Employ Audiology Assistants to Grow Your Practice In a recent live ASHA chat, audiologist Gyl Kasewurm makes the case for using audiology assistants for a more productive practice. Overheard
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Overheard  |   March 01, 2018
Employ Audiology Assistants to Grow Your Practice
Author Notes
  • Gyl Kasewurm, AuD, is the owner and operator of Professional Hearing Services in St. Joseph, Michigan. gyl@prohear.net
    Gyl Kasewurm, AuD, is the owner and operator of Professional Hearing Services in St. Joseph, Michigan. gyl@prohear.net×
Article Information
Hearing Disorders / ASHA News & Member Stories / Overheard
Overheard   |   March 01, 2018
Employ Audiology Assistants to Grow Your Practice
The ASHA Leader, March 2018, Vol. 23, online only. doi:10.1044/leader.OV.23032018.np
The ASHA Leader, March 2018, Vol. 23, online only. doi:10.1044/leader.OV.23032018.np
Participant: What do you think is the biggest hurdle to relying on support personnel more?
Gyl Kasewurm: I think we are the biggest hurdle to utilizing support personnel. The idea [of using assistants] has been endorsed by every professional organization for the past 40 years! The climate is changing, reimbursement is being reduced, and we can’t afford to spend our time completing tasks that don’t require our education and expertise.
Participant: Are you asking an audiology assistant to do other duties or only work with hearing aids?
Kasewurm: If you haven’t used an assistant, you would be amazed at how much more productive you can be as an audiologist. An assistant is instrumental in helping with patient care: cleaning hearing aids, doing paperwork, ordering supplies, calling on orders, keeping rooms stocked and helping with tests. They also screen hearing, modify ear molds, repair aids, order spare parts and the list goes on and on. Audiologists should spend the majority of their time on tasks that generate revenue. And an assistant is paid about half of what an average audiologist is, so we [audiologists] can see twice as many patients.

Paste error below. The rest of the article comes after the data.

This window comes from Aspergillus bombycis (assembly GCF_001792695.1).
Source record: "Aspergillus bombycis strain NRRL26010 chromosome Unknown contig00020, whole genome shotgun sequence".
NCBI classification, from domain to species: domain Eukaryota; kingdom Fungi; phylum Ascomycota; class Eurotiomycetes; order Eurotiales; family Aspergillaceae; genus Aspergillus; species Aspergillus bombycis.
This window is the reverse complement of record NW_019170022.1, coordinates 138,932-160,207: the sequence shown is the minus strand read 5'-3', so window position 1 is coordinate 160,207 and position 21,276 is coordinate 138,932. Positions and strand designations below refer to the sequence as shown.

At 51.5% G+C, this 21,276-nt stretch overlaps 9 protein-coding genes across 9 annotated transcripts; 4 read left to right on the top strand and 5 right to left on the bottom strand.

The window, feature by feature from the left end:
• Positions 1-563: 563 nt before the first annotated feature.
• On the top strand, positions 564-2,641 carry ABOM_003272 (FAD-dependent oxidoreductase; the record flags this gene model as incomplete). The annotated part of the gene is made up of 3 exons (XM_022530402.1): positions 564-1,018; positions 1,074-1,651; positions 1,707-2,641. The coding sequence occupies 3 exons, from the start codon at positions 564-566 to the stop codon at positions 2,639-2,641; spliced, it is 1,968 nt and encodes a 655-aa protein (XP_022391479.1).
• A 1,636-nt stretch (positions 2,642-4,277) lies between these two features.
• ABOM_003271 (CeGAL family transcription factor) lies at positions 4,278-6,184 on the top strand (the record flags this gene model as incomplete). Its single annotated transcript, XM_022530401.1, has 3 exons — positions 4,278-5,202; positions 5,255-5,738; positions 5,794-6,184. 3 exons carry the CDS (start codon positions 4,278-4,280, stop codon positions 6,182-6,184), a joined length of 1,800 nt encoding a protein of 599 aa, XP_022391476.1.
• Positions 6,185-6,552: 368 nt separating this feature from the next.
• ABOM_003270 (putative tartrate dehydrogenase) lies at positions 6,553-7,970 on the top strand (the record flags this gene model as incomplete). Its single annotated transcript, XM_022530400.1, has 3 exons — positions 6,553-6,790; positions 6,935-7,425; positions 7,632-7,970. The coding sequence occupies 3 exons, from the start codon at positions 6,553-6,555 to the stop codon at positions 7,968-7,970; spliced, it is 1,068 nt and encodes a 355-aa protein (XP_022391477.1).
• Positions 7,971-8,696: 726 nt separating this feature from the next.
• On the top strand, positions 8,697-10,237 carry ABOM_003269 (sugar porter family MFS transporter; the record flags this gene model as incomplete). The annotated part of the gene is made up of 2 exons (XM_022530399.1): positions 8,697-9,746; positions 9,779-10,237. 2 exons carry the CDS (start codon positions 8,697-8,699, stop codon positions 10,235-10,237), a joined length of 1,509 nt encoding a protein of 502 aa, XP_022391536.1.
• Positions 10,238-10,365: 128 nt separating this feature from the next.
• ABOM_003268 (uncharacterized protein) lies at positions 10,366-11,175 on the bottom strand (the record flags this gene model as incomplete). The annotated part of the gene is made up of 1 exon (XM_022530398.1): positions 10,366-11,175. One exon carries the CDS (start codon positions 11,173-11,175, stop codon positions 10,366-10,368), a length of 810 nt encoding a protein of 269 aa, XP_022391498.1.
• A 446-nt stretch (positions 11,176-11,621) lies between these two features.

Audiologists should spend the majority of their time on tasks that generate revenue.

Participant: What specific nonclerical tasks would you assign to an audiology assistant working under your supervision?
Kasewurm: Calibration, of course. Hearing screening is allowed in my state and my assistants are also CAOHC (Council for Accreditation in Occupational Hearing Conservation) certified. They screen to see if thresholds have changed on annual evaluations. We have protocols so there is always a flow chart of what to do when, and the audiologist is involved. Assistants never make referrals, and they don’t diagnose.
I recommend that everyone do a time study of their daily tasks in 15-minute increments for a week. The time study will be eye-opening on how you spend your time on tasks that don’t require your education and expertise. Most audiologists spend more than 50 percent of their time completing tasks that audiologists really don’t need to do. Most audiologists feel like their patients only want to see them during appointments, but I have never really found that to be true. Patients want their problems solved in an efficient and effective manner, and they don’t really care who completes the tasks.
Just let your patients know what the chain of command is. For instance, my patients don’t expect me to ever help with a service issue—just like most of us would never expect our dentists to clean our teeth. The professional is the decision-maker and we are ultimately in charge of patient care. We just don’t complete every aspect of every task.
Participant: What do you think about recruiting experienced audiologists as assistants?
Kasewurm: I would never recruit an experienced audiologist as an assistant. Doesn’t matter if they work full time or part time, it’s about being efficient and effective. The point is, I can pay an assistant $16–$18 an hour, and I would pay an audiologist twice that much or more. The real issue is which tasks need to be completed. If it’s a diagnostic role (testing, counseling, referring, fitting aids) then I would need an audiologist. If it’s a service or support role (cleaning aids, ordering, paperwork, screening hearing), then I would hire an assistant.
Participant: What type of education would you look for in your assistants?
Kasewurm: I would love an associate’s degree but I don’t always find that. You can look for people who are trained in the medical field as assistants: chiropractic assistants, nursing assistants, optometry assistants, etc. We have had the most luck with on-the-job training. I like CAOHC (The Council for Accreditation for Occupational Hearing Conservation) for teaching assistants to test hearing. Then we send the employees to our manufacturing partners for training on hearing aids.